Michael Polanyi's Philosophy of Commitment in Science

By David Oyler

Michael Polanyi (March 11, 1891 – February 22, 1976)


In our western tradition a model of science and scientific method has emerged which threatens to undermine not only itself, but reasonable and responsible human existence as a whole. We are all somewhat familiar with this model. Its adherents praise the detached investigator who does not let his interests interfere with his work. He strives to arrive at results which are verifiable intersubjective1y. For him, truth is independent of any particular knower. What is personal in knowing often is considered arbitrary, and it is separated strictly from objectivity. Truth is believed to be revealed to the unbiased, detached thinker who follows the prescribed rules of a rigorous method, which usually draws heavily from logic for its maxims. Additionally, facts and values are treated as independent of one another. One should be guided by the facts, being careful not to let his values obscure the subject matter, thereby interfering with scientific progress. In general, one always looks beyond himself for the objective criteria which are the mark of truth, 'reality and value. In his philosophy of personal knowledge, Michael Po1anyi attempts to transcend the dichotomy between subjectivity and objectivity by showing that much of what has been considered "mere subjectivity” is the basis of any objectivity what so ever. Those aspects of the person which are necessary conditions for knowledge are not merely subjective; but personal. Truth is not completely independent of our individuality, Man in general does not affirm the truth, particular people do, We do not do it by detaching ourselves from all our concerns, but within the context of them, In fact, some of our concerns are for the truth, Putting the emphasis on objectivity, Polanyi presents a theory of objectivity which takes subjectivity, as commonly understood, into account, The converse can be said if we take subjectivity as primary, However, he takes us beyond the merely subjective and the merely objective to the personal. My interest is to show how he does this in his philosophy of science, This includes the implications his epistemology has for the development of a metaphysical view which integrates the natural and the human sciences with one another and with the liberal arts, The importance of such an integration will not be missed by those who are acutely aware of the fragmentation in science, scholarship and human life brought about by specialization in all areas of our culture, In the absence of an adequate metaphysics the individual faces an unintelligible world, and the specialist in one field is subject to the propensity to transform his specialized understanding into a metaphysical view, Thus, common sense and science rest in an uneasy peace, while the liberal arts view them and are viewed by them with suspicion, An understanding of their complementarity would help relieve the tension. An understanding of Polanyi's epistemology, or any like-minded view which takes the personal into account, helps resolve another tension; that between ourselves as we would like ourselves to be and ourselves as we are. Surely scientists do not do work which they do not value, are not interested in, and to which they are not passionately attuned, Actually, they only reject some values, passions, and interests as being unscientific, and they are passionately interested in communicating these scientific values to us. Indeed, the success of science depends on it. If one tried to reject his value-laden, passionate, interested pursuit of the truth, an irresolvable alienation would develop. The degree to which that does not happen is the degree to which the "objective thinker" denies in practice what he affirms in theory. If it was simply a matter of a mistaken viewpoint which did not interfere with knowing, then objectivism would not pose much of a threat. However, we shall see that the basic assumptions of objectivism oppose the proper development of science confronting us with a contraction in scientific .concern and a correspondingly meaningless world. This is not to say that the ultimate concerns of objectivism are wrong. Objectivism is wrong insofar as it denies the personal, for then it undermines the possibility of its own existence. The concerns of objectivists for knowledge of a reality which is in some sense independent of the knower and accessible in principle to all need to be integrated into a theory of personal knowledge. Polanyi made great strides in doing so. (From Chapter One)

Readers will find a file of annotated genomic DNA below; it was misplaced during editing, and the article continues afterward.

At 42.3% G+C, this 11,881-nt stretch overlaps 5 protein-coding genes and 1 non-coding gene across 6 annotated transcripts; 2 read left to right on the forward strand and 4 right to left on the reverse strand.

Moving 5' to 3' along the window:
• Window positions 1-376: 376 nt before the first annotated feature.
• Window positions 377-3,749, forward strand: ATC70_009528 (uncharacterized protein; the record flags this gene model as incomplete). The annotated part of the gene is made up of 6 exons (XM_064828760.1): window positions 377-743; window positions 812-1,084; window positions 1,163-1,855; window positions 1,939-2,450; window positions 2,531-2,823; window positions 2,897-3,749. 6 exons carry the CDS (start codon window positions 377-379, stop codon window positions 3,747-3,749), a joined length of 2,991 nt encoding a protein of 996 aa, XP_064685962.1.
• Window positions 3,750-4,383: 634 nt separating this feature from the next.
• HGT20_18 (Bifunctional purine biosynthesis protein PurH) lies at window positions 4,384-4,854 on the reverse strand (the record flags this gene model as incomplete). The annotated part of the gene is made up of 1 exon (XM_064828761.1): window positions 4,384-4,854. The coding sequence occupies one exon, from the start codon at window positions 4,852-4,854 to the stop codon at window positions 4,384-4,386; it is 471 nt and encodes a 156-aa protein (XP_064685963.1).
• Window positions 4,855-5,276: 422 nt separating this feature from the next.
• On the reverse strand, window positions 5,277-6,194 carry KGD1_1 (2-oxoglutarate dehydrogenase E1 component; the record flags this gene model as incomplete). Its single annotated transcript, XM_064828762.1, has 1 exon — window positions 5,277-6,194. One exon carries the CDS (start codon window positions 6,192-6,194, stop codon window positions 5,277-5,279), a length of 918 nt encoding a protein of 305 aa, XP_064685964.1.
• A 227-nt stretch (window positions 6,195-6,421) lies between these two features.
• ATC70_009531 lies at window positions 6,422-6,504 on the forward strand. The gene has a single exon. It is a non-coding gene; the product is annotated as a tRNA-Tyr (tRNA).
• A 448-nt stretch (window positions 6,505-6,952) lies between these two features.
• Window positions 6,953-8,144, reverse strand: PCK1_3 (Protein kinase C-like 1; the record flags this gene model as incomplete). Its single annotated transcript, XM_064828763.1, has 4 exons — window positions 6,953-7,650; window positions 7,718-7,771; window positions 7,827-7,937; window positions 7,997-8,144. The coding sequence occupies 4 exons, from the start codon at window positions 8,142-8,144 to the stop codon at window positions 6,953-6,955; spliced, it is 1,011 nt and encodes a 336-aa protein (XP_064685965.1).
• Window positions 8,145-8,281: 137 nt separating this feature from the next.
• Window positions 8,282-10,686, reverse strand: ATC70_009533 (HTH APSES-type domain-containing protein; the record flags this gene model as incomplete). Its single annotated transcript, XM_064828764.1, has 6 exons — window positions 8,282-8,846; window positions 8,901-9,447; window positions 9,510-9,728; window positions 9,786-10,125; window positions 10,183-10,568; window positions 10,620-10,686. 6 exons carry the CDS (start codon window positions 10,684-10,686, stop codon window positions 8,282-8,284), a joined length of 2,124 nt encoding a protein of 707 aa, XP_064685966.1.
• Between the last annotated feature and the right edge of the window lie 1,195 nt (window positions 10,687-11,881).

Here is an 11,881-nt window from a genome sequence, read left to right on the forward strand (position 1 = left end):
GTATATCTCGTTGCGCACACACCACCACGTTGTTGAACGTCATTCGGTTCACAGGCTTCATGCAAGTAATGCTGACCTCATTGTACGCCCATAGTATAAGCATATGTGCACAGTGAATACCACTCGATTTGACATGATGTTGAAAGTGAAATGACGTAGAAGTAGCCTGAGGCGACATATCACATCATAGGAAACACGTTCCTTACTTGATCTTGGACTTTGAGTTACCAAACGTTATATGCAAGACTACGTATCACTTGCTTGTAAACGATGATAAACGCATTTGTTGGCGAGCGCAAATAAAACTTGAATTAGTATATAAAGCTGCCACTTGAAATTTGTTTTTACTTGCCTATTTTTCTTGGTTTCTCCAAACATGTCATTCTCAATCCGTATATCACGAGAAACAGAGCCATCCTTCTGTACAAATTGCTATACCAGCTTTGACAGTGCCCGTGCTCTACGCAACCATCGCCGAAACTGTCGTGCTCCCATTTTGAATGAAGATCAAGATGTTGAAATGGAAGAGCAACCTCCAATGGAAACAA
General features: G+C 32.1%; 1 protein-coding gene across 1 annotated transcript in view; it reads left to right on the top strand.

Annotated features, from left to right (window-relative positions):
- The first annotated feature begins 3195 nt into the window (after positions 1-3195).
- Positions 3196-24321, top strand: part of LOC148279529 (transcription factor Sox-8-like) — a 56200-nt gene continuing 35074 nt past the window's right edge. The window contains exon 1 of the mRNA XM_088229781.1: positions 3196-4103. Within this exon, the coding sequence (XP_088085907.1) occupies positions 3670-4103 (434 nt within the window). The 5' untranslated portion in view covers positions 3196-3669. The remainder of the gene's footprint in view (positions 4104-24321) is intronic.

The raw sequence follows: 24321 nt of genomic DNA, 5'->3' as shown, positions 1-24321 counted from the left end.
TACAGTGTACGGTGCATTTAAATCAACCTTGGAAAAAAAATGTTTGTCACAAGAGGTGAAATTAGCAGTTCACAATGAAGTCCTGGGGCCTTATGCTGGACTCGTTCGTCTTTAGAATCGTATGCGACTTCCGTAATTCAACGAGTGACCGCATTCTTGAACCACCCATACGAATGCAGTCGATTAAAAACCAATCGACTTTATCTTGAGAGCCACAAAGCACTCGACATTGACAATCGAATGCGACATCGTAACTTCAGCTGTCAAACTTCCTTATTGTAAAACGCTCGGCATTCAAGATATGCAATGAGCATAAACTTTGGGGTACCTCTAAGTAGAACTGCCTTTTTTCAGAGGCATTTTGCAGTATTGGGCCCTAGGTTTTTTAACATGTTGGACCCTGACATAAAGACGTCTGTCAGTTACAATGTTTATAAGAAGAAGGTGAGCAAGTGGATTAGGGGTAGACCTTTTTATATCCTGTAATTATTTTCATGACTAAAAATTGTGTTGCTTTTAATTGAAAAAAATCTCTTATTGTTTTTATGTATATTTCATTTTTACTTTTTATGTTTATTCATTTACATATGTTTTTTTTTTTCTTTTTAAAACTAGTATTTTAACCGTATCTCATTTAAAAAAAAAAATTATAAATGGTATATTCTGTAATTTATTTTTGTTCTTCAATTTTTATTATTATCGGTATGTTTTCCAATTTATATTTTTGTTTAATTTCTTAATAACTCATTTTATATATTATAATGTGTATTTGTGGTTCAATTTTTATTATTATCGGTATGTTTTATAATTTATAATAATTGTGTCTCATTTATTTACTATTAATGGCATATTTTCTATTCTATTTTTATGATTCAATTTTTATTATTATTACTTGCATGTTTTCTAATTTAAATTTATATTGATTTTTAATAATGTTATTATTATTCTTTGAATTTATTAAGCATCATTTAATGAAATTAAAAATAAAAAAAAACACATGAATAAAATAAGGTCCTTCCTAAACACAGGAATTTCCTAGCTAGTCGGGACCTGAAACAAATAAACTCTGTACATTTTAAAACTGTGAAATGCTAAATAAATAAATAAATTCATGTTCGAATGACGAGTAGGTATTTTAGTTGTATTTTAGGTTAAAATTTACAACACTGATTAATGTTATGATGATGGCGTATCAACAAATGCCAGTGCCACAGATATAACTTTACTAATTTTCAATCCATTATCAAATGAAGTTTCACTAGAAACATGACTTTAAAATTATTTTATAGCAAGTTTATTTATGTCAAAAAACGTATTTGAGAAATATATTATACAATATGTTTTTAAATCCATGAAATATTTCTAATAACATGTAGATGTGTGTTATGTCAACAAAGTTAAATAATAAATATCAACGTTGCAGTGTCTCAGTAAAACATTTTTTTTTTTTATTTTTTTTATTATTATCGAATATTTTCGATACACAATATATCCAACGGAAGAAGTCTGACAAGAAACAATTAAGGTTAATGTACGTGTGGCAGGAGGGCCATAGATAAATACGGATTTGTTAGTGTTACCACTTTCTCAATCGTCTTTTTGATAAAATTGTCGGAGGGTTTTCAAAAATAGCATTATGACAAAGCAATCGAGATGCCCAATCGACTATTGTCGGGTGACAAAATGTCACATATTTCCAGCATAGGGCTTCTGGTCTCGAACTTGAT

Chapter Name Format
One Objectivism PDF   Word
Two The Structure of Tacit Knowing PDF   Word
Three The Epistemology of Commitment PDF   Word
Four The Personal Dimension in Scientific Method     PDF   Word
Five The Scientific Community PDF   Word
Six Commitment and the Structure of Nature PDF   Word
Seven Personal Knowledge and Scientific Meaning PDF   Word